I could take the easy way out, and claim that The Oregon Trail was it and end the discussion there. The Trail was introduced to my whole generation during the early years of elementary school, while we sat in a library full of Apple ]['s and had a teacher drone on about how to insert a floppy into the drive and close the door. Every school I attended seemed to love having students play it during the "pioneer" section of Social Studies class, but it honestly didn't make a great impression on me. It seemed boring, repetitious, and almost impossible to win. And while I, like all normal kids, enjoyed leaving my path westward littered with dead animals and broken limbs, it wasn't a title I sought out on my own for entertainment. It was too much a part of school work to ever be much of a game.

Continue reading this article at Vintage Computing and Gaming.

Tuesday, September 19, 2006

Trippy Games

Back in the good old days of computer gaming (we’re talking late-80’s to mid-90’s here, folks), one thing that could be said about the games market is that it was a crap shoot. Before the advent of the Internet, the few dead-tree review magazines couldn’t keep up with the number of newly-released titles, and computer game companies didn’t seem to take advertising very seriously. This meant that the chances of knowing the details of a game before purchasing it were pretty slim. Usually, all a gamer had to go on was the box copy, and whatever word-of-mouth could be picked up while hanging out at the local Babbage’s.

Buying a game could be a gamble, pure and simple. Sure, Origin was a safe bet for action or role-playing, and Sierra was the uncontested king of the adventure genre, but so many smaller companies were trying to make it big that it was impossible to know exactly what would be on the shelf on any given day. Sometimes, a search though the $5 rack would reveal an unlikely-sounding game written by two guys in a smelly basement, only to be unmasked later as a true gem of programming skill. More often, a slick-looking box with beautiful images and promising descriptions would turn out, when unboxed at home, to fall somewhere between maddeningly dull and outright unplayable (I’m looking at you, Rocket Jockey). But rarely, very rarely, a game would crop up that would cause an immediate and almost-universal reaction among gamers: “What were those guys smoking, and where can I get some?”

Continue reading over at Vintage Computing and Gaming.

Tuesday, September 05, 2006

Political gaming?

Turns out that a possible presidential candidate made an appearance in an online multi-player game. New World Notes (linky) reports that former Governor of Virginia Mark Warner in held a conference in the popular open-source online game Second Life. And while he hasn't announced any plans to run, the gossip is that he's been sending out feelers along those lines.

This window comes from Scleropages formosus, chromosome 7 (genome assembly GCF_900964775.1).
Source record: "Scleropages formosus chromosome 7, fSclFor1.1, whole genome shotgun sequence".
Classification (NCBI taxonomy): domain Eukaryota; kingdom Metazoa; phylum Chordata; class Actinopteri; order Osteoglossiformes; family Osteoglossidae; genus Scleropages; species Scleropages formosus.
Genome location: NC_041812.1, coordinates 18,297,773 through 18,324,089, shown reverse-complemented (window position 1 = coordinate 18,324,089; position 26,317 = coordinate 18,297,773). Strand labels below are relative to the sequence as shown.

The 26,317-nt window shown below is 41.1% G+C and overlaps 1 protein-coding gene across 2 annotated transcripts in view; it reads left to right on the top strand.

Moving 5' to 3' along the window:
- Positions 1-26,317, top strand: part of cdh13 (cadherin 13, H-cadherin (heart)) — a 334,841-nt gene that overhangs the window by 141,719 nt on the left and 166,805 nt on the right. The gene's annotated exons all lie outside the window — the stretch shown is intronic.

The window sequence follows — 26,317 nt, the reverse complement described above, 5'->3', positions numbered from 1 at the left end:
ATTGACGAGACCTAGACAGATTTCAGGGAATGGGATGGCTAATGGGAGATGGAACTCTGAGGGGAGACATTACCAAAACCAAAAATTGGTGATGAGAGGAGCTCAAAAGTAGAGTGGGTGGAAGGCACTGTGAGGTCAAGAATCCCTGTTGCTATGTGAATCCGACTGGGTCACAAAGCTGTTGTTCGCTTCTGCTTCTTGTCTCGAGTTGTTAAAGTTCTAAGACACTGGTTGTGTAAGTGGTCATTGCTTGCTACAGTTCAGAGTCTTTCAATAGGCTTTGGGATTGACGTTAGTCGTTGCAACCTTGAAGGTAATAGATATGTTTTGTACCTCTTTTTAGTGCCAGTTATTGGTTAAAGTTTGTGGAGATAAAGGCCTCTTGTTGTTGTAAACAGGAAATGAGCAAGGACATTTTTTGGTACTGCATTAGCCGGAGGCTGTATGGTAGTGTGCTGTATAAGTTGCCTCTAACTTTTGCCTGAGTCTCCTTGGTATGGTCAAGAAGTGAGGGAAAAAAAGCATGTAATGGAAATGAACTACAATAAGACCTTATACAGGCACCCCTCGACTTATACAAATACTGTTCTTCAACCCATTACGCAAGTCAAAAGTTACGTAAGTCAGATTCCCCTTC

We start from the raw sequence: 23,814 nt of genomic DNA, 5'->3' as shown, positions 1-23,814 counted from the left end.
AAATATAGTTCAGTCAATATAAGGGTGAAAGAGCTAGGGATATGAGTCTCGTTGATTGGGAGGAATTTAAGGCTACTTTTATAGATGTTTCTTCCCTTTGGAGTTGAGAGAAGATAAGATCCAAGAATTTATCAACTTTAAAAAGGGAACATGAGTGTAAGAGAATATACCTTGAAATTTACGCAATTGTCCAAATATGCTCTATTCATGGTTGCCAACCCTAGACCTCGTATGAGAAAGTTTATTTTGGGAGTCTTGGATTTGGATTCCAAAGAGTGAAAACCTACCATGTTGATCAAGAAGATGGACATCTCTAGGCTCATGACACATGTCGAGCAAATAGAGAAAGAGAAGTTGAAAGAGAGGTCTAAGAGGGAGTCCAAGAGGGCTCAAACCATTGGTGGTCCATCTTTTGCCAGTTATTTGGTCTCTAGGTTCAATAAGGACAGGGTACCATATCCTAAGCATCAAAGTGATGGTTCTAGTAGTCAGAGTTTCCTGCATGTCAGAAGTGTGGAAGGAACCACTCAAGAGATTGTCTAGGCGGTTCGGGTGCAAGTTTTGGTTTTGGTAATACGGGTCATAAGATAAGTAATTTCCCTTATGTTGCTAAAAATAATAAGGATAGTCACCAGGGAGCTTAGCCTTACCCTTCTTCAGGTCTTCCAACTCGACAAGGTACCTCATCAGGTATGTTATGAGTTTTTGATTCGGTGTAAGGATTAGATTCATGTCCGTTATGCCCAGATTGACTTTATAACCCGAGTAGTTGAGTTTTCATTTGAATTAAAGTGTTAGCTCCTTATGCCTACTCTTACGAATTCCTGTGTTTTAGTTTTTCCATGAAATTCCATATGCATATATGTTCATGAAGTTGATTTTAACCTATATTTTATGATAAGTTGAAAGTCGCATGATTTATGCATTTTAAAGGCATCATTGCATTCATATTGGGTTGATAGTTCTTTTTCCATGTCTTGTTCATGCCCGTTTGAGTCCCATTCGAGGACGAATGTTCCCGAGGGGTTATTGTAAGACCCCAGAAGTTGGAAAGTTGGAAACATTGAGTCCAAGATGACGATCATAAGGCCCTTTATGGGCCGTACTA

So what does it mean when a political candidate shows up in an MMO game? Is it just a gimmick, or is it for real? And what are the implications if it is for real?

For one, it means that at least one person on Capitol Hill has come around to the idea of a new form of media, and is reaching out to a demographic that is largely ignored in the political arena. Most often, the only politics these folks get involved in have to do with DRM fights against large corporations. Now, we have what appears to be a good-faith effort on behalf of the politicos to bring them into the fold. But will it be enough to turn these folks to change parties, or even to become merely interested in the process? Or will gamers view it with the cynicism they seem to be born with?

Beyond that, what does this say about a candidate who would use it? Is he outside the 'clique' of politicians? Too modern and new-fangled? Will he be able to maintain the support and respect of the veterans of his field, or will they view it as a simple gimmick as well? Will he be taken seriously by his peers?

One thing I feel is that it is a long-overdue shift. Perhaps the first step will be stumbling, but as a younger generation moves into office, their hobbies and interests will necessarily be reflected in the way they do business. If nothing else, this is a sign that a changing of the guard is in progress, even if it is a slow, step-by-baby-step process. And perhaps, if I put my own cynicism aside for a minute, it can be an effective way to get in touch with a whole demographic that has been raised on-line. Rather than watching TV or listening to the radio for our information, we now get a large percentage from the internet. And if a politician can take advantage of that, he will be well positioned to move forward with the growing young-adult population.